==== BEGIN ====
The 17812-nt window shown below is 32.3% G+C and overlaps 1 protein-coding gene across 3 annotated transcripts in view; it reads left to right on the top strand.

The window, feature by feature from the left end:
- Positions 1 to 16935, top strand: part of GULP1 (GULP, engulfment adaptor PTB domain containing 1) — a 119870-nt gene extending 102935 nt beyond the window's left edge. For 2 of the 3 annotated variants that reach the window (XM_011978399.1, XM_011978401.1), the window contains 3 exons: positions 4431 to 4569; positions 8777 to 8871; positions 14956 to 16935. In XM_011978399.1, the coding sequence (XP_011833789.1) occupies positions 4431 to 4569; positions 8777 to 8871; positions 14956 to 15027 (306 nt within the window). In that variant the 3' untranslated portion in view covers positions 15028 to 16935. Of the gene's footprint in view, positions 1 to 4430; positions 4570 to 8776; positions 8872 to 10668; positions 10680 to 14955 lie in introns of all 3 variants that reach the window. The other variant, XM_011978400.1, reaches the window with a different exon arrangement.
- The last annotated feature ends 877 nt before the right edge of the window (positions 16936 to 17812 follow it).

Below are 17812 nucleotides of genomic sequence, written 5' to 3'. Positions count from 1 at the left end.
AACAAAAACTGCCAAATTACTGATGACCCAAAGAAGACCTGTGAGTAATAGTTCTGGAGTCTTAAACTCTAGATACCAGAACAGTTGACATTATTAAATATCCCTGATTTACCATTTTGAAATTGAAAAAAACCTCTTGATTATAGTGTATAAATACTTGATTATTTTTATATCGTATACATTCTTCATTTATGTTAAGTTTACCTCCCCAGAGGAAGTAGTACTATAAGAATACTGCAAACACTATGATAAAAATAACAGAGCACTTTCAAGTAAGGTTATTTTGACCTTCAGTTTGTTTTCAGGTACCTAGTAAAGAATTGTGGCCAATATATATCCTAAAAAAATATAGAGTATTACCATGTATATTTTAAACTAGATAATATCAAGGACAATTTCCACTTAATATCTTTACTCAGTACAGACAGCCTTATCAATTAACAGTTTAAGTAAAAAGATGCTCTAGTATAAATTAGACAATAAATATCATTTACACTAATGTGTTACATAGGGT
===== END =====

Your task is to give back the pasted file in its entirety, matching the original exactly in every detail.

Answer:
The 17812-nt window shown below is 32.3% G+C and overlaps 1 protein-coding gene across 3 annotated transcripts in view; it reads left to right on the top strand.

The window, feature by feature from the left end:
- Positions 1 to 16935, top strand: part of GULP1 (GULP, engulfment adaptor PTB domain containing 1) — a 119870-nt gene extending 102935 nt beyond the window's left edge. For 2 of the 3 annotated variants that reach the window (XM_011978399.1, XM_011978401.1), the window contains 3 exons: positions 4431 to 4569; positions 8777 to 8871; positions 14956 to 16935. In XM_011978399.1, the coding sequence (XP_011833789.1) occupies positions 4431 to 4569; positions 8777 to 8871; positions 14956 to 15027 (306 nt within the window). In that variant the 3' untranslated portion in view covers positions 15028 to 16935. Of the gene's footprint in view, positions 1 to 4430; positions 4570 to 8776; positions 8872 to 10668; positions 10680 to 14955 lie in introns of all 3 variants that reach the window. The other variant, XM_011978400.1, reaches the window with a different exon arrangement.
- The last annotated feature ends 877 nt before the right edge of the window (positions 16936 to 17812 follow it).

Below are 17812 nucleotides of genomic sequence, written 5' to 3'. Positions count from 1 at the left end.
AACAAAAACTGCCAAATTACTGATGACCCAAAGAAGACCTGTGAGTAATAGTTCTGGAGTCTTAAACTCTAGATACCAGAACAGTTGACATTATTAAATATCCCTGATTTACCATTTTGAAATTGAAAAAAACCTCTTGATTATAGTGTATAAATACTTGATTATTTTTATATCGTATACATTCTTCATTTATGTTAAGTTTACCTCCCCAGAGGAAGTAGTACTATAAGAATACTGCAAACACTATGATAAAAATAACAGAGCACTTTCAAGTAAGGTTATTTTGACCTTCAGTTTGTTTTCAGGTACCTAGTAAAGAATTGTGGCCAATATATATCCTAAAAAAATATAGAGTATTACCATGTATATTTTAAACTAGATAATATCAAGGACAATTTCCACTTAATATCTTTACTCAGTACAGACAGCCTTATCAATTAACAGTTTAAGTAAAAAGATGCTCTAGTATAAATTAGACAATAAATATCATTTACACTAATGTGTTACATAGGGT